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Wikipedia: Shooting an Elephant
Shooting an Elephant
From Wikipedia, the free encyclopedia.

"Shooting an Elephant" is an essay by George Orwell written during the autumn of 1936. A narrative, Orwell retells his account of shooting an elephant in British-controlled Burma as an Imperial Policeman in the early 1920s.

Context

Britain conquered Burma over a period of 62 years (1824 - 1886), during which three Anglo-Burmese Wars took place, and incorporated it into its Indian Empire. Burma was administered as a province of India until 1937 when it became a separate, self-governing colony; independence was attained as a result of the Aung San–Attlee agreement which guaranteed Burmese independence. Aung San was assassinated before Burma attained its independence on January 4, 1948.

A strong proponent for the poor, Orwell, born into a middle-class family, developed an affinity for the destitute as a member of the British Imperial Police; obligated to enforce strict laws for an imperial power, Orwell's distaste for severe regimes deepened. After quitting his position, Orwell traveled back to England, where his sympathy and liking for the poor grew, and lived among other impoverished residents, as detailed in Down and Out in Paris and London.

Synopsis

In Moulmein, Orwell was a policeman during a period of intense anti-European sentiment, feelings which wore on Orwell especially those administered by Buddhist monks whom he called the "worst of all". After receiving a phone call relating a tame elephant's escape, Orwell, armed with two firearms, mounted a pony and headed to the bazaar where the elephant had been seen. Traveling to the poor quarter of the village, Orwell received conflicting reports; almost to the point of leaving, thinking the incident was a hoax, Orwell heard an older village woman chasing away children who attempted to look at the body of a dead Indian. After sending an orderly to retrieve an elephant rifle, a crowd attractor, two thousand he approximated, he headed toward the paddy field where the elephant had stopped to eat.

Not planning to shoot the elephant, Orwell had originally retrieved the gun for protection. Weighing his options, he decided against getting closer in an attempt to gauge the "must" of the elephant; his poor rifle skills and a charging elephant would've assuredly resulted in death, perhaps to the delight of the crowd. After deliberation, Orwell realized he had to shoot the elephant, there was simply no other option. Aiming at his perceived location of the elephant's brain, Orwell fired a shot which brought the elephant to its knees. After another shot, the elephant gained his footing only to be brought collapsing down with another rifle round. Still alive, Orwell fired two more elephant rifle rounds and then a clip of regular rifle rounds into the beast to no avail. Unable to stand the elephant's agony any longer, Orwell went away only to learn later that the elephant remained in that state for another thirty minutes. Afterward, the elephant carcass was swiftly stripped of its meat by many Burmans.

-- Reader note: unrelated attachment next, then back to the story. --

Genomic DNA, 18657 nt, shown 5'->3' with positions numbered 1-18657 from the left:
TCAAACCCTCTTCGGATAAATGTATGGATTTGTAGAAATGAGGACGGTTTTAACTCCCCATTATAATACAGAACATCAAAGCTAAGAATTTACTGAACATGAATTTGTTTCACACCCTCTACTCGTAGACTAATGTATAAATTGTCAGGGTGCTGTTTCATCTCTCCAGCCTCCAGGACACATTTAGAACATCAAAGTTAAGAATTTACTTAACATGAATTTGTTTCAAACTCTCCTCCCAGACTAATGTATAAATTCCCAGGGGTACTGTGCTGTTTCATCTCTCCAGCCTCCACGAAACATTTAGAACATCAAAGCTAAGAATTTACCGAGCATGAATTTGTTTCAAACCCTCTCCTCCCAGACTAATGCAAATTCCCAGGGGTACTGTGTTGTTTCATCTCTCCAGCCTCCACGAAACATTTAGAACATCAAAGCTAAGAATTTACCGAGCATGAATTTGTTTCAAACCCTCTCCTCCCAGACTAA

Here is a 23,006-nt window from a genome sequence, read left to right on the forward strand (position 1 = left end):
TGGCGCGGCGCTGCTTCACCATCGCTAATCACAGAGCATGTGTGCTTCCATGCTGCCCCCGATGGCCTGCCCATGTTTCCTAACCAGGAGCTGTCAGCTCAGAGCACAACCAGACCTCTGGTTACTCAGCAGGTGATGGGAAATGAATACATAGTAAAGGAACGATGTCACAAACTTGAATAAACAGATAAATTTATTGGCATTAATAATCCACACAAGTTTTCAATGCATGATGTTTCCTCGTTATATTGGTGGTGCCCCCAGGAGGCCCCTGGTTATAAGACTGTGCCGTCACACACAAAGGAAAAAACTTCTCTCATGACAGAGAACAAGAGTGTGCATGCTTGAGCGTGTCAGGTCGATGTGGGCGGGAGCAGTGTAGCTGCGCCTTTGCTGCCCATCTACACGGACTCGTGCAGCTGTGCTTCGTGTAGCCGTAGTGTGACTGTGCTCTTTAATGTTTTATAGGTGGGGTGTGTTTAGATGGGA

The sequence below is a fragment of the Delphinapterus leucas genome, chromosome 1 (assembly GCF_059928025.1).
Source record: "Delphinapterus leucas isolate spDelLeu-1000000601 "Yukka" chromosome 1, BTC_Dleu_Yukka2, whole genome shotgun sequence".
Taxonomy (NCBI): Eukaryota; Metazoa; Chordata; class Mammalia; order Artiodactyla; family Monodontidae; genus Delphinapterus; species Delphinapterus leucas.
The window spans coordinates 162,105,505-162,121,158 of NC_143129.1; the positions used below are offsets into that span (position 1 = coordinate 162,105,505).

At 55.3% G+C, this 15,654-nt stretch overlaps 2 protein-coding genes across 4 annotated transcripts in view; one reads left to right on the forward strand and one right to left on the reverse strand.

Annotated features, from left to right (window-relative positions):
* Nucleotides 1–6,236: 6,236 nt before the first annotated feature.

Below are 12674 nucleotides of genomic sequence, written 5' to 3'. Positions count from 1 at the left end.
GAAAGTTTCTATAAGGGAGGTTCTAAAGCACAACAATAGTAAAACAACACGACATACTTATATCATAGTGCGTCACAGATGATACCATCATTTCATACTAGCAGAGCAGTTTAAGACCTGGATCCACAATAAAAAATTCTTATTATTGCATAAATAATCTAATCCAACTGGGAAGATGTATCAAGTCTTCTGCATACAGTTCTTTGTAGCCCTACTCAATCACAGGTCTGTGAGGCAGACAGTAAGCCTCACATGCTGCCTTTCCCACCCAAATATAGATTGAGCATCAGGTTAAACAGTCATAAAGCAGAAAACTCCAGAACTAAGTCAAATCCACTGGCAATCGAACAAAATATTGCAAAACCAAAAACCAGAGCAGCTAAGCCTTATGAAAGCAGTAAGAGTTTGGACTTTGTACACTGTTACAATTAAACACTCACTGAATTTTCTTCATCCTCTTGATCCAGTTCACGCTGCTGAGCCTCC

Symbolism

An anti-imperialist essay, Orwell frequently and clearly states his displeasure with colonial Britain, "I had already made up my mind that imperialism was an evil thing ... I was all for the Burmese and all against their oppressors, the British." Enslaved, Orwell adds, "all I knew was that I was stuck between my hatred of the empire I served ... I was only an absurd puppet pushed to and fro by the will of those yellow faces behind." Reflective, Orwell realizes being forced to impose strict laws and to shoot the elephant -- he states his feelings against the act, but submits after comprehending he "had got to shoot the elephant" -- illustrates an inherent problem of hegemony, "when the white man turns tyrant it is his own freedom that he destroys." By enforcing the strict British rule, he was forfeiting his freedom while concurrently oppressing the Burmans. A call to end imperialism, "Shooting an Elephant", ironically, appeals Britons to cease colonialism to maintain their freedom, a point buttressed by his "crucified" reference, hardly a motif in Buddhist Burma.

See also: Burmese Days

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From Wikipedia, the free encyclopedia. 
Modified by Geona